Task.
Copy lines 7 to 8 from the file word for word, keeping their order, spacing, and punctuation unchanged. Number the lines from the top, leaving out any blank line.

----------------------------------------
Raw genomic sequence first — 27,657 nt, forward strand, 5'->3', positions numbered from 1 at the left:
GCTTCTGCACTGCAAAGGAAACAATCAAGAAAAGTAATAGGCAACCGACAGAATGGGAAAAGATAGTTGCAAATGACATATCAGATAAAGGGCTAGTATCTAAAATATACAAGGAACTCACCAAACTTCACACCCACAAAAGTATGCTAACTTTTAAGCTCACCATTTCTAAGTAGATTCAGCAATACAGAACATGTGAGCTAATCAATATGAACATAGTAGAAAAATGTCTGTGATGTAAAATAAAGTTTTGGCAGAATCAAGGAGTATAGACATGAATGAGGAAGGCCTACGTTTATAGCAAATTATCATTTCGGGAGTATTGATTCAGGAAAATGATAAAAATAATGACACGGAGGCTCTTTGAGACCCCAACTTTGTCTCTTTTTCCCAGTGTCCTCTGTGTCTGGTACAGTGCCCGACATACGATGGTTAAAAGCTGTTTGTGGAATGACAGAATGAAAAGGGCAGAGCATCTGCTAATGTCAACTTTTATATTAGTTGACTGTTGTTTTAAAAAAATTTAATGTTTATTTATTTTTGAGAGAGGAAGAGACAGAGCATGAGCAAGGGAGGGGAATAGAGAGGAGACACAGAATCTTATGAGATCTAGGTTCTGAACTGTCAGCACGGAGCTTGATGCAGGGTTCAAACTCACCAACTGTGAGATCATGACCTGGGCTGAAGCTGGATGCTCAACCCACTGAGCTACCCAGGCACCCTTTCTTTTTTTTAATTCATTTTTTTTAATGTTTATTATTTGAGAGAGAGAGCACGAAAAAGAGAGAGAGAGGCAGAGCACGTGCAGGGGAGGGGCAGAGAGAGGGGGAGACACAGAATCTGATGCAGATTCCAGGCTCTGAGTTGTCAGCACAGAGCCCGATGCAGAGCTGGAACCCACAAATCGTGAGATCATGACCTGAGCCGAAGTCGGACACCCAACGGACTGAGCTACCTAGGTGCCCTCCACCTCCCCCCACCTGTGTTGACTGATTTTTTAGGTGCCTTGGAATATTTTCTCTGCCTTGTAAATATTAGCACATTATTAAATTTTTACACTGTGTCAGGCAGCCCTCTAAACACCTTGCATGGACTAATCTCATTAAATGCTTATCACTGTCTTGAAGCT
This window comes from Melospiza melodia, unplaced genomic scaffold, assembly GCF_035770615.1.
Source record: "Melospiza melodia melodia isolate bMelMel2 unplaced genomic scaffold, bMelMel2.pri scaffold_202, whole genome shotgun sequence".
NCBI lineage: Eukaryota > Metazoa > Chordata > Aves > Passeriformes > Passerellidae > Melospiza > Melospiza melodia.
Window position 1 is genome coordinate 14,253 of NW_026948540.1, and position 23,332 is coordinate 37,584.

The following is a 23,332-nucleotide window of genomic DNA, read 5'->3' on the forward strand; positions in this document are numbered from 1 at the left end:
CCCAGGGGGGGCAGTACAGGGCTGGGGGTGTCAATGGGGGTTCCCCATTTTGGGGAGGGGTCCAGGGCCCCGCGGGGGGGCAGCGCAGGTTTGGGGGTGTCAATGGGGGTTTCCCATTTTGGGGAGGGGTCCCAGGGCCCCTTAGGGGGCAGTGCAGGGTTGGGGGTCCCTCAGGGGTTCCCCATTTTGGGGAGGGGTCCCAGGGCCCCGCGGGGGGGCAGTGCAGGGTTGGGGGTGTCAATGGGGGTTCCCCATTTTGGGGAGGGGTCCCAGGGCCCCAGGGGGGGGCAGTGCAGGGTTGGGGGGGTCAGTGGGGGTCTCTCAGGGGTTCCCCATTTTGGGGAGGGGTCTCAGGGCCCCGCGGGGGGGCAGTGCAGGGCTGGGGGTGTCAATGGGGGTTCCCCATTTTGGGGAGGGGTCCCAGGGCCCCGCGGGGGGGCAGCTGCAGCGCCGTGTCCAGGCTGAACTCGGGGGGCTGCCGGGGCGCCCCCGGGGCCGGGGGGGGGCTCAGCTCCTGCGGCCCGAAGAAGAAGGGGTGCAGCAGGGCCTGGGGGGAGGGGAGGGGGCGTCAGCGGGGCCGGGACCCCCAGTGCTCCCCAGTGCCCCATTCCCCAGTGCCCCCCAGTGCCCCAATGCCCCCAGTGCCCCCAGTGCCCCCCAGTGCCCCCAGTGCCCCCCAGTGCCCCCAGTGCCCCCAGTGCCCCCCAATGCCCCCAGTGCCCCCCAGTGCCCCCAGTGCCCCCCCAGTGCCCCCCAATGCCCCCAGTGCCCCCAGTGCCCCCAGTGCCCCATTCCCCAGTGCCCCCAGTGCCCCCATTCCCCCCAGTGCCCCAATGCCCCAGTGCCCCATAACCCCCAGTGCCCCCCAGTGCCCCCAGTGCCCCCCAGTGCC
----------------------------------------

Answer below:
The following is a 23,332-nucleotide window of genomic DNA, read 5'->3' on the forward strand; positions in this document are numbered from 1 at the left end:
CCCAGGGGGGGCAGTACAGGGCTGGGGGTGTCAATGGGGGTTCCCCATTTTGGGGAGGGGTCCAGGGCCCCGCGGGGGGGCAGCGCAGGTTTGGGGGTGTCAATGGGGGTTTCCCATTTTGGGGAGGGGTCCCAGGGCCCCTTAGGGGGCAGTGCAGGGTTGGGGGTCCCTCAGGGGTTCCCCATTTTGGGGAGGGGTCCCAGGGCCCCGCGGGGGGGCAGTGCAGGGTTGGGGGTGTCAATGGGGGTTCCCCATTTTGGGGAGGGGTCCCAGGGCCCCAGGGGGGGGCAGTGCAGGGTTGGGGGGGTCAGTGGGGGTCTCTCAGGGGTTCCCCATTTTGGGGAGGGGTCTCAGGGCCCCGCGGGGGGGCAGTGCAGGGCTGGGGGTGTCAATGGGGGTTCCCCATTTTGGGGAGGGGTCCCAGGGCCCCGCGGGGGGGCAGCTGCAGCGCCGTGTCCAGGCTGAACTCGGGGGGCTGCCGGGGCGCCCCCGGGGCCGGGGGGGGGCTCAGCTCCTGCGGCCCGAAGAAGAAGGGGTGCAGCAGGGCCTGGGGGGAGGGGAGGGGGCGTCAGCGGGGCCGGGACCCCCAGTGCTCCCCAGTGCCCCATTCCCCAGTGCCCCCCAGTGCCCCAATGCCCCCAGTGCCCCCAGTGCCCCCCAGTGCCCCCAGTGCCCCCCAGTGCCCCCAGTGCCCCCAGTGCCCCCCAATGCCCCCAGTGCCCCCCAGTGCCCCCAGTGCCCCCCCAGTGCCCCCCAATGCCCCCAGTGCCCCCAGTGCCCCCAGTGCCCCATTCCCCAGTGCCCCCAGTGCCCCCATTCCCCCCAGTGCCCCAATGCCCCAGTGCCCCATAACCCCCAGTGCCCCCCAGTGCCCCCAGTGCCCCCCAGTGCC